We also investigated whether ginkgolide B can abolish P-selectin, PF4, RANTES, and CD40L expression in plaque in ApoE−/− mice. As shown in Fig. 7, both ginkgolide B and aspirin attenuated the plaque expression of these four inflammatory proteins in ApoE−/− mice. Compared with the control group, P-selectin expression in plaque was decreased by 63.4% in the ginkgolide B-treated group and 58.3% in the aspirin-treated group. PF4 expression was decreased by 54.7% in ginkgolide B-treated ApoE−/− mice and 39.2% in aspirin-treated ApoE−/− mice. RANTES expression was decreased by 51.8% in the ginkgolide B-treated group and 58.8% in the aspirin-treated group. CD40L expression was decreased by 66.4% in ginkgolide B-treated ApoE−/− mice and 76.9% in aspirin-treated ApoE−/− mice. These results suggest that both ginkgolide B and aspirin can suppress inflammatory protein expression in plaque in ApoE−/− mice, an effect that is likely attributable to the inhibition of platelet function.

Effect of Ginkgolide B on Akt Phosphorylation in ApoE−/− Mice

We then determined whether ginkgolide B has similar effects on the PI3K/Akt pathway in ApoE−/− mice. We collected platelets from ApoE−/− mice to evaluate the effect of ginkgolide B on Akt phosphorylation in activated platelets. As shown in Fig. 8, Akt phosphorylation was induced in platelets activated by thrombin and collagen. Moreover, concentrations of 1 µM LY294002 and 0.4 mg/ml ginkgolide B alone partially inhibited Akt phosphorylation. The combination of low concentrations of LY294002 and ginkgolide B potently abolished Akt phosphorylation. The results suggest that ginkgolide B inhibits platelet activation in ApoE−/− mice via a similar mechanism.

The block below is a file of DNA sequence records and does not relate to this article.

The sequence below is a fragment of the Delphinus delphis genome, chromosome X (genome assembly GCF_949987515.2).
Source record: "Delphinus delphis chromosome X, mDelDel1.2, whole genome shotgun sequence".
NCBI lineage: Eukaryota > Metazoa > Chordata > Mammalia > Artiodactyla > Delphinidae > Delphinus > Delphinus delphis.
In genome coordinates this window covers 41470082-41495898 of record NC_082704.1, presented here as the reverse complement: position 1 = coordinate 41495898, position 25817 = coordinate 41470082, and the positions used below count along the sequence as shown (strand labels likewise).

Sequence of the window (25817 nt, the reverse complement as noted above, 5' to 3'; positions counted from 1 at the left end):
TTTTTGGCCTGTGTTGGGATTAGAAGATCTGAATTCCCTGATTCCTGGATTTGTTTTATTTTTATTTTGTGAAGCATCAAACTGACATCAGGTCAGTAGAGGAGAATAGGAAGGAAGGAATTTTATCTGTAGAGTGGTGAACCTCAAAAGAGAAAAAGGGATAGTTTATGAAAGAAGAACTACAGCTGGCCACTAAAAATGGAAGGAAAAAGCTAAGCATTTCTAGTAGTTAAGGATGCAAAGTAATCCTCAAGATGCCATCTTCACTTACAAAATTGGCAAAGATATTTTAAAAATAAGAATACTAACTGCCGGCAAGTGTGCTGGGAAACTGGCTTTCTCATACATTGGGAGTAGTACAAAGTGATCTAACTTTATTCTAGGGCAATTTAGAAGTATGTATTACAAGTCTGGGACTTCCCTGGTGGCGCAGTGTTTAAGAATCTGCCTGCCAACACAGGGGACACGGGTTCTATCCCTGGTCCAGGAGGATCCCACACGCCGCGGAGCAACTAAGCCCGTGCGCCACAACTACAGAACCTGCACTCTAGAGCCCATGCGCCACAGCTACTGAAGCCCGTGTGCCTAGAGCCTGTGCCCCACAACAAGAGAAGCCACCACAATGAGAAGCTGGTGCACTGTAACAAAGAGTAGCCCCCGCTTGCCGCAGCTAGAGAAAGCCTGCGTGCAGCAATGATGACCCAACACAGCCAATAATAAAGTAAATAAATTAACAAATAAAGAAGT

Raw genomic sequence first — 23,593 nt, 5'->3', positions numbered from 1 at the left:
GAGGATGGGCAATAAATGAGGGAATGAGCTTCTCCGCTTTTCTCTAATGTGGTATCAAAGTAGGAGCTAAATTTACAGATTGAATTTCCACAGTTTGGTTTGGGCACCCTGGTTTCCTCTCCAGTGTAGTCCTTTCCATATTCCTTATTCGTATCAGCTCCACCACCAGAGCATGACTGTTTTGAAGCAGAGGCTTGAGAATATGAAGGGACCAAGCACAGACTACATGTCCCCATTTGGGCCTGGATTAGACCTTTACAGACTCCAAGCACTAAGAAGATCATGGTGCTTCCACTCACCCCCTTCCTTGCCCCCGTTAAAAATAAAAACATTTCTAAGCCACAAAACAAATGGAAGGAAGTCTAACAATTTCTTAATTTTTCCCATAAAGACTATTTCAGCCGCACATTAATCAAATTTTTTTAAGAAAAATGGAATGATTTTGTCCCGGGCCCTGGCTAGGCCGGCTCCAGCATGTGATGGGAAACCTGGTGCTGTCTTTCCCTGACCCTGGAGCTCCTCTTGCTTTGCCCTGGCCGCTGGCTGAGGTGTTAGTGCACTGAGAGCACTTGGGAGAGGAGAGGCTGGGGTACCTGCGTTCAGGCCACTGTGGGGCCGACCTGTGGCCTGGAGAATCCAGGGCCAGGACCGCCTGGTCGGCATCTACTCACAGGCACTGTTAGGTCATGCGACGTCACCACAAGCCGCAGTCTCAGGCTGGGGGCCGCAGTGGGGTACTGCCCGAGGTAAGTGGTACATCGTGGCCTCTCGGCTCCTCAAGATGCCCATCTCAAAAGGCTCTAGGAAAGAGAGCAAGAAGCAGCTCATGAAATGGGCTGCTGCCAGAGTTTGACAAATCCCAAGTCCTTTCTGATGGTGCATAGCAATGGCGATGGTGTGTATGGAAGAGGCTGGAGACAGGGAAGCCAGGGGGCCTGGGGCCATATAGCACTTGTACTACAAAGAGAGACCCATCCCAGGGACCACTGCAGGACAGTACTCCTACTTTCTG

Ginkgolide B Inhibits Platelet Aggregation in Atherosclerotic Lesion

Platelet aggregation was observed in atherosclerotic plaque using a scanning electron microscope. As shown in Fig. 9, many platelets aggregated on the atherosclerotic lesion in ApoE−/− mice. In contrast, few platelets accumulated on plaques in ginkgolide B- and aspirin- treated ApoE−/− mice. The image provides a visual representation of the platelets involved in atherosclerosis.

Discussion